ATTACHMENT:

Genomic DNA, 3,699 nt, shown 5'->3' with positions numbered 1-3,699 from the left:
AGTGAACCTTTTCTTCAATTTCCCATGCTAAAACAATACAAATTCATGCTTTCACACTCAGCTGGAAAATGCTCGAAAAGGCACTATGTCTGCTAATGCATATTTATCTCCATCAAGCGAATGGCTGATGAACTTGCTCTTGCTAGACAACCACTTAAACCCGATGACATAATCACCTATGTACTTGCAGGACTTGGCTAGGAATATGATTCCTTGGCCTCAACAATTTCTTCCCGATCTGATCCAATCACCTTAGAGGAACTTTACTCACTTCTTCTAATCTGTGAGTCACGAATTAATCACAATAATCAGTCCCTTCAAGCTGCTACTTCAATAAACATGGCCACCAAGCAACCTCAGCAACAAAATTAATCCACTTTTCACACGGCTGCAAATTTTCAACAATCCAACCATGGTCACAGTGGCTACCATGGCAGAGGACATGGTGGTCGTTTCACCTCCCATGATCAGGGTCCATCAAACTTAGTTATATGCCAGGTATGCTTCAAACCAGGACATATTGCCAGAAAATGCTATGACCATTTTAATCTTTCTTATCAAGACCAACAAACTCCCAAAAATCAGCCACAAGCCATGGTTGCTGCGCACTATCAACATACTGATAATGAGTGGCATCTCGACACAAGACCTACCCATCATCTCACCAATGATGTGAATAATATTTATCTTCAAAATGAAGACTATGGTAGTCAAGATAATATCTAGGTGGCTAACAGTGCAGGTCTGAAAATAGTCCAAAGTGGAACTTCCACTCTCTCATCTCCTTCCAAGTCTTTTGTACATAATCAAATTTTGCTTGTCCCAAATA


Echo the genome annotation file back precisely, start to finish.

Genomic DNA, 3,699 nt, shown 5'->3' with positions numbered 1-3,699 from the left:
AGTGAACCTTTTCTTCAATTTCCCATGCTAAAACAATACAAATTCATGCTTTCACACTCAGCTGGAAAATGCTCGAAAAGGCACTATGTCTGCTAATGCATATTTATCTCCATCAAGCGAATGGCTGATGAACTTGCTCTTGCTAGACAACCACTTAAACCCGATGACATAATCACCTATGTACTTGCAGGACTTGGCTAGGAATATGATTCCTTGGCCTCAACAATTTCTTCCCGATCTGATCCAATCACCTTAGAGGAACTTTACTCACTTCTTCTAATCTGTGAGTCACGAATTAATCACAATAATCAGTCCCTTCAAGCTGCTACTTCAATAAACATGGCCACCAAGCAACCTCAGCAACAAAATTAATCCACTTTTCACACGGCTGCAAATTTTCAACAATCCAACCATGGTCACAGTGGCTACCATGGCAGAGGACATGGTGGTCGTTTCACCTCCCATGATCAGGGTCCATCAAACTTAGTTATATGCCAGGTATGCTTCAAACCAGGACATATTGCCAGAAAATGCTATGACCATTTTAATCTTTCTTATCAAGACCAACAAACTCCCAAAAATCAGCCACAAGCCATGGTTGCTGCGCACTATCAACATACTGATAATGAGTGGCATCTCGACACAAGACCTACCCATCATCTCACCAATGATGTGAATAATATTTATCTTCAAAATGAAGACTATGGTAGTCAAGATAATATCTAGGTGGCTAACAGTGCAGGTCTGAAAATAGTCCAAAGTGGAACTTCCACTCTCTCATCTCCTTCCAAGTCTTTTGTACATAATCAAATTTTGCTTGTCCCAAATA